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Cemetery Tales: A Tale of Two Sister – short film review

Cemetery Tales: A Tale of Two Sisters


Directed by: Chris Roe

Starring: Tracy Lords, Bruce Davison, Michael Broderick, Ros Gette, Monte Markham

Short Film Review by: #StefaniaMihailescu

Set in 1949, a Hollywood star mourns the loss of her beloved sister on the one year anniversary of her death. When the truth of her murder is revealed, a surprise visitor returns. Time is running out.

The main character seems to suffer a lot over the loss of her twin sister and one of the magical mysteries associated with twins is that they share a special connection beyond that of ordinary siblings. While the twin bond is a unique relationship, sometimes it’s endowed with extraordinary, seemingly telepathic, qualities. 

Commonly, twins seem to share an inherent understanding of their emotional state. Many report a sensation of “something being wrong” when their twin is in crisis.

Despite the lack of scientific proof, these personal experiences can’t be denied. They do happen. It’s generally accepted that such incidents are signs of a deep emotional connection that produces an intense sense of empathy, strong enough to generate physical sensations, such as feeling pain when a co-twin is hurting.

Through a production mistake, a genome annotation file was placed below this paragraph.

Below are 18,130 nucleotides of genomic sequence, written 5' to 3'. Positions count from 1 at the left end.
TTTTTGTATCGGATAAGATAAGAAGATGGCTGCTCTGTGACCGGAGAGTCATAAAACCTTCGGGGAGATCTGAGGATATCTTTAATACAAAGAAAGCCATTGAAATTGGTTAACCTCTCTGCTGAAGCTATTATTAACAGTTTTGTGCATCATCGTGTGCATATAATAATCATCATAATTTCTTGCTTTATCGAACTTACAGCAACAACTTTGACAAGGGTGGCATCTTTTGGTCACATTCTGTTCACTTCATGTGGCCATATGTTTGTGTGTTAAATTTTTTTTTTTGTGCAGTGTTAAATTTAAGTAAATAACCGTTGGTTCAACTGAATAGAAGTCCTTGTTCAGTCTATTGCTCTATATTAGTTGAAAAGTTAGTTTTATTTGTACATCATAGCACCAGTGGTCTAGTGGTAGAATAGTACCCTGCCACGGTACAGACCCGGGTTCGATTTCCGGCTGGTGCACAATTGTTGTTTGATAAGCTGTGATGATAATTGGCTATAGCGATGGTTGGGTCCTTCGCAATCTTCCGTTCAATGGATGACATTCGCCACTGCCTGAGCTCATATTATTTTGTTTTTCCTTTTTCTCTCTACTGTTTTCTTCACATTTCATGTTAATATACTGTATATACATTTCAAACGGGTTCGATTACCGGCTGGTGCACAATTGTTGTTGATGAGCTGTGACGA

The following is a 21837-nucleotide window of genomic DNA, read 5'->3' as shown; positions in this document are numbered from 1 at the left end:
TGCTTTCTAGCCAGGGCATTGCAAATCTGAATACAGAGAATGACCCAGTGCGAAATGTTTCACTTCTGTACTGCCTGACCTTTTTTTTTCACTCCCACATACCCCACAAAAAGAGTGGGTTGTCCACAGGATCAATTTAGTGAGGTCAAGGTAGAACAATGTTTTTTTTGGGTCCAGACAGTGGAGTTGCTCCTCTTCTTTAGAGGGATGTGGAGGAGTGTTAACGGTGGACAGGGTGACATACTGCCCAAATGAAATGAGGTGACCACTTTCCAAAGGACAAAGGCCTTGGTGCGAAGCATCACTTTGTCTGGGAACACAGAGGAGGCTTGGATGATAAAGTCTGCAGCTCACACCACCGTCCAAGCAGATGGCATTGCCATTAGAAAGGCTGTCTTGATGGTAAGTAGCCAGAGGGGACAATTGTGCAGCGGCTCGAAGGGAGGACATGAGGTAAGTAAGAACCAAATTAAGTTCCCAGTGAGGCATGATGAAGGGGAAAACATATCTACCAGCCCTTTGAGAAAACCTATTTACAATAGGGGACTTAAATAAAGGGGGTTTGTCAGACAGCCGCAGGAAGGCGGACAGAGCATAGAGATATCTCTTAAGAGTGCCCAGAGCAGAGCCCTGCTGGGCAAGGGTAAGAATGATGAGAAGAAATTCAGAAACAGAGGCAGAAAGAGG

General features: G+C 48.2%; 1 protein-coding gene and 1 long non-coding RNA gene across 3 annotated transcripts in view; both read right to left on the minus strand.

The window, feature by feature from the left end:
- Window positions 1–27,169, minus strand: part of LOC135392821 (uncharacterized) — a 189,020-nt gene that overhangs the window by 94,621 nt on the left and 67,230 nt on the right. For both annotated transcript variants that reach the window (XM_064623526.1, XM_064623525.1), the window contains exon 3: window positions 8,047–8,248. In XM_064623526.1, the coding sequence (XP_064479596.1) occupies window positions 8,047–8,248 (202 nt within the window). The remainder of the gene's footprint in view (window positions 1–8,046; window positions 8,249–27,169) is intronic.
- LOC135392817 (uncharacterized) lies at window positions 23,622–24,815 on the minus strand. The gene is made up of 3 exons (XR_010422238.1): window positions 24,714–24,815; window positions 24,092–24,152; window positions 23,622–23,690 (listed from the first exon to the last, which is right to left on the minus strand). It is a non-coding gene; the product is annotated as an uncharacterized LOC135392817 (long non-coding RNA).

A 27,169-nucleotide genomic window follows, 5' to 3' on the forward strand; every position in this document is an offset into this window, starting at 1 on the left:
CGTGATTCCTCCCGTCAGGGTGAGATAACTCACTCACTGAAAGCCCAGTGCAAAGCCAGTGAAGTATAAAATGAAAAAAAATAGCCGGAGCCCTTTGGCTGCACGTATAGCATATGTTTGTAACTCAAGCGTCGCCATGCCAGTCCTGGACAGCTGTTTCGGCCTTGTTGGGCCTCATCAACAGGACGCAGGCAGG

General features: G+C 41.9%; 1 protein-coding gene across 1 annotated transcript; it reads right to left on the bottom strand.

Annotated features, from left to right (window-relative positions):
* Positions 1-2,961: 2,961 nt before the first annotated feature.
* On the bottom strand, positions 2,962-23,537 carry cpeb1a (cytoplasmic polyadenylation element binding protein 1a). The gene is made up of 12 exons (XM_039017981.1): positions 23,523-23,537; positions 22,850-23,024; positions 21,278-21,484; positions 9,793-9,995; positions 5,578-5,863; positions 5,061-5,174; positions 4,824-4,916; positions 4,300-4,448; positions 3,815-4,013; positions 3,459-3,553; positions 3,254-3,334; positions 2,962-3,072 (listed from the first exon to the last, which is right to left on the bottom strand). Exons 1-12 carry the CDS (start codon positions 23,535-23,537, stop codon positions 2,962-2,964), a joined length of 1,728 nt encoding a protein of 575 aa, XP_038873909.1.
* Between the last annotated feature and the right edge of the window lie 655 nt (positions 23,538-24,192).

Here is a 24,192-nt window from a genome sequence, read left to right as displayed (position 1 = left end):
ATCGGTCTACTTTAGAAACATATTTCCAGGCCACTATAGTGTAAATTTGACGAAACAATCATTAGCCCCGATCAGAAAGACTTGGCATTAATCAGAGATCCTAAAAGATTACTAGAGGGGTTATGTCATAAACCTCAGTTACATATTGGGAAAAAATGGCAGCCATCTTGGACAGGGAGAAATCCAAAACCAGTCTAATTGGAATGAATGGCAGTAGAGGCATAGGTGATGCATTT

Twins also know each other so intimately that they can often predict how their twin will speak or behave. The main character plays a double role and makes the audience breathe as slowly as the seconds reveal the next action.

One of the tasks of filmmakers is to simplify an image, distilling a scene down to its essence ans color can be a distraction; it can be dull and lifeless. Sometimes, that essence is colorless. It’s pretty amazing how significantly color can affect our perceptions of reality.

You need to have a reason for shooting in black and white. In the 1930s and 1940s the most serious dramas often tended to be black and white. Black and white is never just that. It is also all the gradations of gray in between. And silver. And beiges. And so on.

The short about the twin sisters it’s a tribute to the great black and white thriller/suspense/horror/noir films of the ’30’s, ’40’s and early ’50’s.
Most of all, it is a story that leaves the audience wondering what really happened.

The scenes keep you guessing but not discovering the truth.

Enjoy a travel in time while wondering what if everyone thought you were the dead twin.